Not like it was dawn or near dawn. More like late morning, by the time Michael and I got our shoelaces tied. To expect more than that from a Sunday, if one doesn’t have to, would be wrong. Not that I missed the dawn—that I greeted with both eyes open.
The same can’t be said for this trail side flower. On most days, the lemon yellow, white-centered beauty spreads its arms, faces up and outward, as if to say, “I am lovely, and the day is mine.” Yesterday was not most days. The delicate flower was turned in on itself and closed up lock-tight. Who could blame it? Who could say to a flower that outdoes itself day after day by shining and making the passersby look down and smile, that it ought not take a break on such a morning?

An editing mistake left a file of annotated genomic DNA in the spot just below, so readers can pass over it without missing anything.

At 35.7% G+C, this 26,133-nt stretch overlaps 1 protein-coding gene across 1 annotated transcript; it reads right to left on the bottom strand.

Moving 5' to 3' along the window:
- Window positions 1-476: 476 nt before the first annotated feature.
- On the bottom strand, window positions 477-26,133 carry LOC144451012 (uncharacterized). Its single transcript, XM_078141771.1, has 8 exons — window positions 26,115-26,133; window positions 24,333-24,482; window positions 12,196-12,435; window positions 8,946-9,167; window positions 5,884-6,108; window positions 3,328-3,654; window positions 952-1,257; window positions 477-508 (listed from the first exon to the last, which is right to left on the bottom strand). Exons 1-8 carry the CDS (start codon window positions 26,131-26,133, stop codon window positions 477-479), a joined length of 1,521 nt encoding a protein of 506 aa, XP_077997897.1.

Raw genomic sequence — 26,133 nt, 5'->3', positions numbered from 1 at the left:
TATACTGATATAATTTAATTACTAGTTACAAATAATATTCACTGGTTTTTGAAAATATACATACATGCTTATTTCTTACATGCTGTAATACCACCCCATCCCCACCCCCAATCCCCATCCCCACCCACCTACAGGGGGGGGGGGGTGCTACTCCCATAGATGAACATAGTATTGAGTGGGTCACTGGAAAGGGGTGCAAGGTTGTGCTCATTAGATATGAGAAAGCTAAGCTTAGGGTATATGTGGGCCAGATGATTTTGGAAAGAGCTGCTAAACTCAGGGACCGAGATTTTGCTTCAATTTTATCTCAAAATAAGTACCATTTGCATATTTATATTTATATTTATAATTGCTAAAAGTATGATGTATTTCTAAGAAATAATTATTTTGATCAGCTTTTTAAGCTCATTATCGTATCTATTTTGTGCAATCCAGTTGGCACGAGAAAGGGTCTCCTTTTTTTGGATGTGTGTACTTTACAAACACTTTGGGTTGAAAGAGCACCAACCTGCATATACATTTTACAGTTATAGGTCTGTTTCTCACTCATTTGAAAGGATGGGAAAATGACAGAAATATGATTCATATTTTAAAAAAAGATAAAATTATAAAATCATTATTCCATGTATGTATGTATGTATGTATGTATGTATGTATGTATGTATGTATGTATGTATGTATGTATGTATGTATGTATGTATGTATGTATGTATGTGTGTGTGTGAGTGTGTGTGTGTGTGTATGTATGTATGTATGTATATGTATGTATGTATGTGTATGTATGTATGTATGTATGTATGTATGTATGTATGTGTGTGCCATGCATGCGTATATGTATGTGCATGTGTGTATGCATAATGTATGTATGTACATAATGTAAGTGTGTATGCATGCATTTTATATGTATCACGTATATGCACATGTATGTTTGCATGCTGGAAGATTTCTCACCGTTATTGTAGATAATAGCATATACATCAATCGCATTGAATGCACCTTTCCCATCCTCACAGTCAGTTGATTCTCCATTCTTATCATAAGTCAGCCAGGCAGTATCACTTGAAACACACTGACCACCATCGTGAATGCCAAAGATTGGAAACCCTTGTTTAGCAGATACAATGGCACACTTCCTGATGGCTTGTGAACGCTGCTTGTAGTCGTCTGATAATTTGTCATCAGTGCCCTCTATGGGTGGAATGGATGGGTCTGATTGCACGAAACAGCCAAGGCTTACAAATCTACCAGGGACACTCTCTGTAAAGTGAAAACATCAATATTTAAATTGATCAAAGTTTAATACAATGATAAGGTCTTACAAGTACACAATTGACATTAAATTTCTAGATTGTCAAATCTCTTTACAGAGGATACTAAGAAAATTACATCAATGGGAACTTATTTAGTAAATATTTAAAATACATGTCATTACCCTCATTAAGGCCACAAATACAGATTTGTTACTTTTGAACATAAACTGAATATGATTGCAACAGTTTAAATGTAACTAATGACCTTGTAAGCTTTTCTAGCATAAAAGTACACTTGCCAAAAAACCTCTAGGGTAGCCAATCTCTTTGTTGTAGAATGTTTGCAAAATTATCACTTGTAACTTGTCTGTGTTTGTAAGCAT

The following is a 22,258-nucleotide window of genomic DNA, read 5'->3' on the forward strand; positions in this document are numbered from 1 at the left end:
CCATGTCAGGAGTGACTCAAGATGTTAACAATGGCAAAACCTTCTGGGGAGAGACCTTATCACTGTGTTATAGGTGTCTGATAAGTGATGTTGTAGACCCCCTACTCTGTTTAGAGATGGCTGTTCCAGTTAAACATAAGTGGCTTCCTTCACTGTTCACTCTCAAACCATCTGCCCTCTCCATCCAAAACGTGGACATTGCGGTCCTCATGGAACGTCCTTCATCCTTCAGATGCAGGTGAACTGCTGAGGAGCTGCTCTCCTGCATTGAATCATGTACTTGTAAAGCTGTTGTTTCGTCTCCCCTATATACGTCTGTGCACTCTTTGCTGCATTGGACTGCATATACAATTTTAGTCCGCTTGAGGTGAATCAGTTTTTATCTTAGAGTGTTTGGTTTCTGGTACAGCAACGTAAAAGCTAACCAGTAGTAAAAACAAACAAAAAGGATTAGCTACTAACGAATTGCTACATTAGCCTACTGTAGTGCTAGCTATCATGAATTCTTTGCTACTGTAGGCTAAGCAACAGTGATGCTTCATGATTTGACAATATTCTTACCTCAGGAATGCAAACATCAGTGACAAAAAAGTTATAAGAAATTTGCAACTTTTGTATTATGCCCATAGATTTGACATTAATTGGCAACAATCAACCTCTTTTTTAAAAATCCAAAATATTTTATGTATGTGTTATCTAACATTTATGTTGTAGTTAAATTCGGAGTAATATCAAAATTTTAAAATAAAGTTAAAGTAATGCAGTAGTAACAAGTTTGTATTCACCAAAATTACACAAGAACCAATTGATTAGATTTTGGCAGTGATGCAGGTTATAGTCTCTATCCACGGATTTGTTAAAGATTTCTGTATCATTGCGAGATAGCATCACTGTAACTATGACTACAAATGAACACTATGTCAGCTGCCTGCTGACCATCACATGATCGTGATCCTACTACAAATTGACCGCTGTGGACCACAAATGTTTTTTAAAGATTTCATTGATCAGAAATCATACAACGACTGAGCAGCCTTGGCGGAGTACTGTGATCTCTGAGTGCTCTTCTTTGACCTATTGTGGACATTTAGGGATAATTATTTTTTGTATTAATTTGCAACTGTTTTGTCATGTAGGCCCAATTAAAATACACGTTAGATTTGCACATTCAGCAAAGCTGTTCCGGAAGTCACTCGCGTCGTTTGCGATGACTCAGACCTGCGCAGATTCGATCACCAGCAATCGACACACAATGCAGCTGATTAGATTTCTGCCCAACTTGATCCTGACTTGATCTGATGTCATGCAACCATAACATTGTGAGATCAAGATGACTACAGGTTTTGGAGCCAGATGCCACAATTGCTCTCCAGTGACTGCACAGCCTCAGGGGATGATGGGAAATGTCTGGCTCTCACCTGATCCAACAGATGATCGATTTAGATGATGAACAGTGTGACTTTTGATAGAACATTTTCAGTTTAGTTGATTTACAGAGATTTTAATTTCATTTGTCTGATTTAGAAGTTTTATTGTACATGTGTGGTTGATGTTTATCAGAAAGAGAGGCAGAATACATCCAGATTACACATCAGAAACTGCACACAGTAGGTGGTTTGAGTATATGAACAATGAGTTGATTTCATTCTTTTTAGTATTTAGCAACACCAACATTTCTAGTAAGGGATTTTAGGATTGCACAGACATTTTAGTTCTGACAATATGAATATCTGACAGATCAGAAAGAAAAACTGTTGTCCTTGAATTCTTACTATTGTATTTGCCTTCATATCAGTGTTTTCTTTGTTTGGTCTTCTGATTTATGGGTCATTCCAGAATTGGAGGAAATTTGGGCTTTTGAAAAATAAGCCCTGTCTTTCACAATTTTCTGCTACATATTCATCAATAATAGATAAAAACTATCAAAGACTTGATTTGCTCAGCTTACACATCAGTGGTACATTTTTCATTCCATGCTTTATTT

The storm that reigned for two nights running had subsided but neither the wet nor the cold had. Felt like snow might fall momentarily at a slightly higher elevation. There weren’t many people “rustling their stumps,” as my father used to say. The ones who were out, were moving quickly. Not a day for sauntering lazily through the woods, except for when my eye got caught by a small, yellow flower.
I approached slowly. If a fleck of sunshine on a gray day can’t induce reverence, what can? I knelt down next to its fringed petals, wrapped scarf-close against the chill air. Winter’s here.